Confidence Means Adding Everything and Subtracting Everything

Be Bold, be Free, be Truthful.

Brenda Ueland

I used to think that if I achieved X or Y, then I would feel good about myself.

If I achieved all my goals, I would have something to be confident about.

If I was rich, I would be happy.

Oh, that’s a classic one: If I only made more money, then I would have something to feel good about, and everything in life would be easier.

And before long, I earned more money. It didn’t make my conversations with the guy at the hardware store any easier.

Confidence isn’t something that you have to prove, whether to yourself or to someone else.

If you’re uncomfortable being seen in your own skin, what does it matter whether you are rich and successful?

You don’t earn your way to feeling good or loving yourself, certainly not through something outside of yourself. That’s all hooey.

The idea instead is to move towards freedom. To basically stand up and be seen just as you are right now.

To engage in your life not as if it needs to be difficult but as if being yourself were the easiest thing.

You’re a freewriter. You write to connect with a larger part of yourself.

You have what it takes.

When difficulties arise, you let go of preconceived notions and find the part of you that can be OK with whatever happens.

Throw all your tools in the same box

In the quest for getting things right, we often neglect all the idiosyncrasies that make us who we really are. And we forget to actually have fun.

I remember one time when I was a kid and I had a friend over at my house. We spent a long time trying to figure out some game that I had. We spent forever struggling to understand the right way of doing it.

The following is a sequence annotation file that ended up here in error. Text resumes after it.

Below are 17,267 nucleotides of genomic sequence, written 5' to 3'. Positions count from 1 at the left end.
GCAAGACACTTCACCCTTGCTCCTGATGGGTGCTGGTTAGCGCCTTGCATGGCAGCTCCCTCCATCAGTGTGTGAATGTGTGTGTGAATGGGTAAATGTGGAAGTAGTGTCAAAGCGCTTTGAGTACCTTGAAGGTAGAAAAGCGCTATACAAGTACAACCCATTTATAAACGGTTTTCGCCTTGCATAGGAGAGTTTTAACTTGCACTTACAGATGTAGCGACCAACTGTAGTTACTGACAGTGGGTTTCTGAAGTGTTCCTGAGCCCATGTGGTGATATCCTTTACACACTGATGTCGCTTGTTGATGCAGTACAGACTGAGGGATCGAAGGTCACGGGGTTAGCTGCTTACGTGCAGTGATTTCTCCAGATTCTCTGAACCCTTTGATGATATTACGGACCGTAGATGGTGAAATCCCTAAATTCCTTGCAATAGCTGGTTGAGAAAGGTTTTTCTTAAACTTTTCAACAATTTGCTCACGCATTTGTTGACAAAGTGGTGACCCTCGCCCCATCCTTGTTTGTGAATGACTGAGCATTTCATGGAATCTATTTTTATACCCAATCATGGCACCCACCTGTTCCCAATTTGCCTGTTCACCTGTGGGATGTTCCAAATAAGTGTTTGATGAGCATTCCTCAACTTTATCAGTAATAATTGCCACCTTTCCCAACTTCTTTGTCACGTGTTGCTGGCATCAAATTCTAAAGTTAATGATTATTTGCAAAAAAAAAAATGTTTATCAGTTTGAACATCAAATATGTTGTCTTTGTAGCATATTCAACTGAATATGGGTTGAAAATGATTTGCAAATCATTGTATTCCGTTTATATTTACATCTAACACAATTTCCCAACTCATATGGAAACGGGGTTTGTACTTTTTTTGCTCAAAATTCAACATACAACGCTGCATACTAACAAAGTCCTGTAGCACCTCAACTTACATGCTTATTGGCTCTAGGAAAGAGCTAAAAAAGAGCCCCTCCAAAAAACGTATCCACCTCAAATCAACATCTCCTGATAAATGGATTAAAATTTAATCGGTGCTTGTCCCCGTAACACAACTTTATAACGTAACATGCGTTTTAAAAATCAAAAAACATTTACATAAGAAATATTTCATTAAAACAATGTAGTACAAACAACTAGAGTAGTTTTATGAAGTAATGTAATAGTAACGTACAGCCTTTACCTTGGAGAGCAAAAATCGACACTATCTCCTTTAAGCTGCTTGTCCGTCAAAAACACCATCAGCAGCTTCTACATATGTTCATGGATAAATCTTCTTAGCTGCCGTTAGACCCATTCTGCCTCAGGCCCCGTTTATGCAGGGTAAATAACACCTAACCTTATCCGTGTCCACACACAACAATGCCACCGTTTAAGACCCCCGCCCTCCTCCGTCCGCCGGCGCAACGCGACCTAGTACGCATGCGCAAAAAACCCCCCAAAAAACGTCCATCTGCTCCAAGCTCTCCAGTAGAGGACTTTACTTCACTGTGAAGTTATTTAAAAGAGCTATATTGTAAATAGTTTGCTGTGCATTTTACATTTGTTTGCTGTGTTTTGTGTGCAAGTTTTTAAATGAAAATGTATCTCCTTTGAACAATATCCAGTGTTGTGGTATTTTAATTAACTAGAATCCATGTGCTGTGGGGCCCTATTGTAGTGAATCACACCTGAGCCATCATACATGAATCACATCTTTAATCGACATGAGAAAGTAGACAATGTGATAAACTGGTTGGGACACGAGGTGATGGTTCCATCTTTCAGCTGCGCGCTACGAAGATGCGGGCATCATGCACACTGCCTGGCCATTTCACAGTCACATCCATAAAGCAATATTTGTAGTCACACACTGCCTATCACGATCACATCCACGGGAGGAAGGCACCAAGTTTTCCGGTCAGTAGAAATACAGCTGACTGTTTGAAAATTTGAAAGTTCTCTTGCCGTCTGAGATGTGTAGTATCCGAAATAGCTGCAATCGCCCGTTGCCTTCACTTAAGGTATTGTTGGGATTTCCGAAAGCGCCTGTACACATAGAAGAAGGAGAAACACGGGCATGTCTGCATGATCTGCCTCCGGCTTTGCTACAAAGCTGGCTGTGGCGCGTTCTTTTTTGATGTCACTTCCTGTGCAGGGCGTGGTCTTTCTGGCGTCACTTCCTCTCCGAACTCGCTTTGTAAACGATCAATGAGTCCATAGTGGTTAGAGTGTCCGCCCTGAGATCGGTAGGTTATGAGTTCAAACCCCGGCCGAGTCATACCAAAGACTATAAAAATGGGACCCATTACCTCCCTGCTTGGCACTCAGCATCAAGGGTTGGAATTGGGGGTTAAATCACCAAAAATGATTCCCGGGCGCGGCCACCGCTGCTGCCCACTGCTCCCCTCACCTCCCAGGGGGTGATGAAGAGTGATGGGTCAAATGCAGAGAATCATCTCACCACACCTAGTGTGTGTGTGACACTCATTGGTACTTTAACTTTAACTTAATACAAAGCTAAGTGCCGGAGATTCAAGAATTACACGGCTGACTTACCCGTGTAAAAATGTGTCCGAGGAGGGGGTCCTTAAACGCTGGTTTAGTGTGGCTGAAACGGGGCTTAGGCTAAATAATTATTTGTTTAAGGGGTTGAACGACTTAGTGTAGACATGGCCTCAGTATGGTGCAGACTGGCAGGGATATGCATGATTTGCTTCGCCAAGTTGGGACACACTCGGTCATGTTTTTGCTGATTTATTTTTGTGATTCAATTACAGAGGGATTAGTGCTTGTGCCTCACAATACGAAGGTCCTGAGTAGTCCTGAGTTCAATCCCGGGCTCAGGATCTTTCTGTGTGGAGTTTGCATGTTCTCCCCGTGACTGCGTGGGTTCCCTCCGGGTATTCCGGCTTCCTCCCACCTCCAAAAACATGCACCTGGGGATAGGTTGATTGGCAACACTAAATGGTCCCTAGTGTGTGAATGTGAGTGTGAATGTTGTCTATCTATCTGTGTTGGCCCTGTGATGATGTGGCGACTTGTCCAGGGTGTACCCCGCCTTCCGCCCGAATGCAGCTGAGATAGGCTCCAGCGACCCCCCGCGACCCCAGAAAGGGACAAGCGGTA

Eventually, a greater wisdom dawned. We gave up correctness. Instead of trying to play the game right, we made up our own game. I got out all my toys — all of them. The ones I liked, the ones I didn’t. And we made up some insanely fun game that only made sense to us two at that moment and would never make any sense to anyone else.

We had the most fun anyone on earth had ever had.

It didn’t matter that most of the toys were old, broken, or missing parts. The rules of the game were there because we wanted to have fun. Everything flowed.

Acting vs being

A friend gave me good acting advice. He told me that good acting is not about putting something on. It’s about paring things away. In my life quest for acting confident, I was keeping everything the same about me but struggling to add this extra layer of confidence. When I didn’t do a perfect job playing that role, the real me showed through.

Eventually I learned to feel the parts of me that already were confident. It’s better to spend my time there rather than fighting to look a certain way for someone else.

It’s probably true that the best acting is not about acting but becoming. Discovering what’s already there and letting those qualities fill themselves out more and more.

A regular freewriting practice burns away the boring stuff

When you do a freewriting marathon, you write for so long, that sooner or later your falseness of voice and resistances will give out.

You’ll let go of the extra baggage that was supposed to make you sound different or smarter or more worldly.

The more you write, the more you represent you on the page.

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